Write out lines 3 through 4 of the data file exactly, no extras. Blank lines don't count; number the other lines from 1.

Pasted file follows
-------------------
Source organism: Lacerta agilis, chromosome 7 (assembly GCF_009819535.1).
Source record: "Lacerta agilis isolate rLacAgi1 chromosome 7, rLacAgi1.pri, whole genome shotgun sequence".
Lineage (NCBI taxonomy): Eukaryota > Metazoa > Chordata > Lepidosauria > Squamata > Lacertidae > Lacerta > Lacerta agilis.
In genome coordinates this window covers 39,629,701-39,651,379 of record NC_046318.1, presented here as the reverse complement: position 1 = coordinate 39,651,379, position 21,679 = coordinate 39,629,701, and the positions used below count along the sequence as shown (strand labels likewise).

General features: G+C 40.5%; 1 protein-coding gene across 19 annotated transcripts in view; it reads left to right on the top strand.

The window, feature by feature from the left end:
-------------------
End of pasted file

Lineage (NCBI taxonomy): Eukaryota > Metazoa > Chordata > Lepidosauria > Squamata > Lacertidae > Lacerta > Lacerta agilis.
In genome coordinates this window covers 39,629,701-39,651,379 of record NC_046318.1, presented here as the reverse complement: position 1 = coordinate 39,651,379, position 21,679 = coordinate 39,629,701, and the positions used below count along the sequence as shown (strand labels likewise).